An expert roundtable report on coffee and liver health suggests that moderate coffee intake may significantly reduce the risk of chronic liver diseases including liver cancer and cirrhosis.
The roundtable, held at the Royal Society of Medicine in London, included academics, medical researchers, and representatives from national liver associations from across seven European countries.
Liver disease is a significant concern across Europe, where chronic liver disease is the fifth most common cause of death. Approximately 29 million people in the European Union suffer from a chronic liver condition.
The roundtable was hosted by the Institute for Scientific Information on Coffee (ISIC) in association with the British Liver Trust.
Research suggests that coffee intake is associated with a reduced risk of cirrhosis, fibrosis, chronic liver disease, and of developing non-alcoholic fatty liver disease.
Meta-analyses have suggested that coffee consumption versus no coffee consumption is associated with up to a 40% risk reduction of liver cancer, in apparently a dose-dependent relationship.
Studies from the US and Italy suggest that coffee consumption is consistently associated with a reduced risk of cirrhosis, with a potential risk reduction of 25-70%.
Another study suggests an inverse link between coffee consumption and the risk of chronic liver disease, with an average risk reduction of 25-30% in low coffee consumers, and up to 65% in high coffee consumers.
Research in patients with advanced hepatitis C-related liver disease also suggests that regular, moderate coffee consumption is associated with lower rates of disease progression.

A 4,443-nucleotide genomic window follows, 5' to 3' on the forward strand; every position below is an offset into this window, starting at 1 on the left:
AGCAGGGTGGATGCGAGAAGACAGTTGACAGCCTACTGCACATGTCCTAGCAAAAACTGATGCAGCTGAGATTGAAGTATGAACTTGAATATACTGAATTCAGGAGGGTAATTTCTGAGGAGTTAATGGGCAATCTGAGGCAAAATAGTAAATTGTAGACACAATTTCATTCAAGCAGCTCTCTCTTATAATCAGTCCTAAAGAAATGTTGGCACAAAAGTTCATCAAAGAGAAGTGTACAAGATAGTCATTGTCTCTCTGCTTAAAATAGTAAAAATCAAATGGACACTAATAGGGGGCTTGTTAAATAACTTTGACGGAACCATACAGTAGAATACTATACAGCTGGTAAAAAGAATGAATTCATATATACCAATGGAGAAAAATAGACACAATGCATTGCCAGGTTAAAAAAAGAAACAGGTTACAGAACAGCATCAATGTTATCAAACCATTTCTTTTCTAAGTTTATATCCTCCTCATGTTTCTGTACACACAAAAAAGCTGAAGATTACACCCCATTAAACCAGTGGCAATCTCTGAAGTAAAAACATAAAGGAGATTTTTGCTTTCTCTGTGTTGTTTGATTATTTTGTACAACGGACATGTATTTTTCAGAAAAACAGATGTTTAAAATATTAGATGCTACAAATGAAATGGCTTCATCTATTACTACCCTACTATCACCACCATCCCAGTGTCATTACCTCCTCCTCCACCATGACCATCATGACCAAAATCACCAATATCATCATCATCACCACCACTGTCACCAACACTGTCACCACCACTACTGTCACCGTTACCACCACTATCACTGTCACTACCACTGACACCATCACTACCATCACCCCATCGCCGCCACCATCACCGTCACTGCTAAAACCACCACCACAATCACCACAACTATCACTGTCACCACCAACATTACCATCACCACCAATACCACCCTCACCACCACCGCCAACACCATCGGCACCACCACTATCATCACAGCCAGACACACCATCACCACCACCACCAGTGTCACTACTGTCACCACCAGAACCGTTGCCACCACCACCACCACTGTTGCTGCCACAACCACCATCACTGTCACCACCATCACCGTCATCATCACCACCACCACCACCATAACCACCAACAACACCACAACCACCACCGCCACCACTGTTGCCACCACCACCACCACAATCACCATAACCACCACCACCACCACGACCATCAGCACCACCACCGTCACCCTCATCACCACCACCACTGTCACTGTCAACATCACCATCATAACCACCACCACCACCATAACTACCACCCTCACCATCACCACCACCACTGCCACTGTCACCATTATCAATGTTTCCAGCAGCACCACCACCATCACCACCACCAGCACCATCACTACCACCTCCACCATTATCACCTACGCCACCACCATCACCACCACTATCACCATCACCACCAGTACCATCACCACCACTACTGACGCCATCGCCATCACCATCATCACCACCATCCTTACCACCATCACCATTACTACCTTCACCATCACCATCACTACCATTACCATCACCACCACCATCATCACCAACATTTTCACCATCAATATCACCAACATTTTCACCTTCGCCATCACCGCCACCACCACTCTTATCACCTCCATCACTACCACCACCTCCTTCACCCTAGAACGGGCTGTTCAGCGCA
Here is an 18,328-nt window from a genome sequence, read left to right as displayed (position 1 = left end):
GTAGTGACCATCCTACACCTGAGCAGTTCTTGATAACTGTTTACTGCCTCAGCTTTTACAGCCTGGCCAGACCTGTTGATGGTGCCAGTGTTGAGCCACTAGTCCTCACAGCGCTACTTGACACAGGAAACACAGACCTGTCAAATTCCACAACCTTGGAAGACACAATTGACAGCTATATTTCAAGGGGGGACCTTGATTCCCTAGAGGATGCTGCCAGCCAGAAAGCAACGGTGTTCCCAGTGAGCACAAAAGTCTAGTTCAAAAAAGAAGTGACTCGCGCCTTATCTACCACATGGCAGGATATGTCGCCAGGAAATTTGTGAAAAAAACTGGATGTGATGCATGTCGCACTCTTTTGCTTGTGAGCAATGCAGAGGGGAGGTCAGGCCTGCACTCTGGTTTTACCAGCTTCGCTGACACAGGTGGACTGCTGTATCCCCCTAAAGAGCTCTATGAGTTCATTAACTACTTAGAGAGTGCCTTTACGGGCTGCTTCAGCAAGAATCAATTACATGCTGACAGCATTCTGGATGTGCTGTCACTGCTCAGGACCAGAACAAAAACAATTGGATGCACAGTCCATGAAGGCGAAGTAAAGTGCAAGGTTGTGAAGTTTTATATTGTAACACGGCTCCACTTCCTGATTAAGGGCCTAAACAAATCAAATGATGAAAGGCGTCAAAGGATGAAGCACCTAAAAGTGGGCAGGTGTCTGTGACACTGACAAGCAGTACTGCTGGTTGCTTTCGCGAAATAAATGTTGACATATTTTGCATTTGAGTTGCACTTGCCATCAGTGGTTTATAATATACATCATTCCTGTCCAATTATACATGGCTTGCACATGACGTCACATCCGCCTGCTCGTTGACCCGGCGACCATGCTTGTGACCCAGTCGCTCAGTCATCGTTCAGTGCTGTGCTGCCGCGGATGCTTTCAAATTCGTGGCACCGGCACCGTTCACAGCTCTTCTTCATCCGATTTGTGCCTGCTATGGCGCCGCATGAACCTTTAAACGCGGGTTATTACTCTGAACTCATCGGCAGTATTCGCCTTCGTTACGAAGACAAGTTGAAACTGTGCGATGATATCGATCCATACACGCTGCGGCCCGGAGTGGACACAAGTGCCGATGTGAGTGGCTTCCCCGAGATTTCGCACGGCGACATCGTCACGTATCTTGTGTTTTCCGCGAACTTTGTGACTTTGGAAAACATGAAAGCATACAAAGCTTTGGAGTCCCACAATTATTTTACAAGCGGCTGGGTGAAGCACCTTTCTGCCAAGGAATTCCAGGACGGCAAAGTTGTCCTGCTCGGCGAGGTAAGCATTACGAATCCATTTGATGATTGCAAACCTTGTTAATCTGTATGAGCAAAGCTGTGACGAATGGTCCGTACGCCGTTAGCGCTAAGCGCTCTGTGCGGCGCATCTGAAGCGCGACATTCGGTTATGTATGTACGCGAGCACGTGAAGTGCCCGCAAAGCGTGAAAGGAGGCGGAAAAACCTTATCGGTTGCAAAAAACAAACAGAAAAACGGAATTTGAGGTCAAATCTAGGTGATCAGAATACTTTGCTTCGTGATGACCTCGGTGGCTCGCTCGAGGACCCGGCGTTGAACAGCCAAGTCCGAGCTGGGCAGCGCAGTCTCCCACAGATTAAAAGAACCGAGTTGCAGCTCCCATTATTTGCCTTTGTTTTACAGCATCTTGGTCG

Several possible mechanisms are under investigation to help understand whether, and to what extent, caffeine is associated with the risk reduction of these liver diseases.
The main primary caffeine metabolite, paraxanthine, appears to suppress the synthesis of CTGF (connective tissue growth factor) via a cascade of control cycles, which subsequently slows down the progression of liver fibrosis, cirrhosis and liver cancer.
Other suggested mechanisms include the anti-carcinogenic effects of cafestol and kahweol, and possible antiviral effects of chlorogenic acids and caffeic acid.
Note: Moderate coffee consumption can be defined as 3-5 cups per day, based on the European Food Safety Authority's review of caffeine safety.
The Institute for Scientific Information on Coffee (ISIC) is a not-for-profit organization established in 1990. It is devoted to the study and disclosure of science related to "coffee and health."
ISIC members are six of the major European coffee companies: illycaffè, Jacobs Douwe Egberts, Lavazza, Nestlé, Paulig, and Tchibo.
Professor Graeme Alexander, University College London, senior advisor to the British Liver Trust, UK.
Dr. Carlo La Vecchia, Professor of Medical Statistics and Epidemiology, Dept. of Clinical Sciences and Community Health, Università degli Studi di Milano, Italy.
HIlje Logtenberg-van der Grient, Physician Educator, Scientific Committee ELPA/Dutch Liver Patient Association, The Netherlands.
Andreas Röhrenbacher, Steering Committee Member, Die Hepatitis Hilfe Osterreich, Plattform Gesunde Leber (HHO), Austria.
Raquel Peck, CEO, World Hepatitis Alliance, UK.
Dr. avid Semela, Council Member, Swiss Association for the Study of the Liver, Switzerland.
Dr. Trisha Macnair, Speciality Doctor/Medical Journalist, NHS, United Kingdom.
Dr. Ellie Cannon, NHS GP, Abbey Medical Centre, London, UK.
Dr. JW Langer, medical doctor, author, lecturer and medical journalist, Denmark.
Dr. Luca Miele, MD, PhD, Consultant Internist and Hepatologist, University Hospital Policlinico A. Gemelli Foundation, Italy.
Dr. Beatrice Alfonso PhD, Fondazione Italiana Fegato, ONLUS- Italian Liver Foundation, Italy.
Gerardo Reyna, Federación Nacional de Enfermos y Trasplantados Hepáticos, Spain.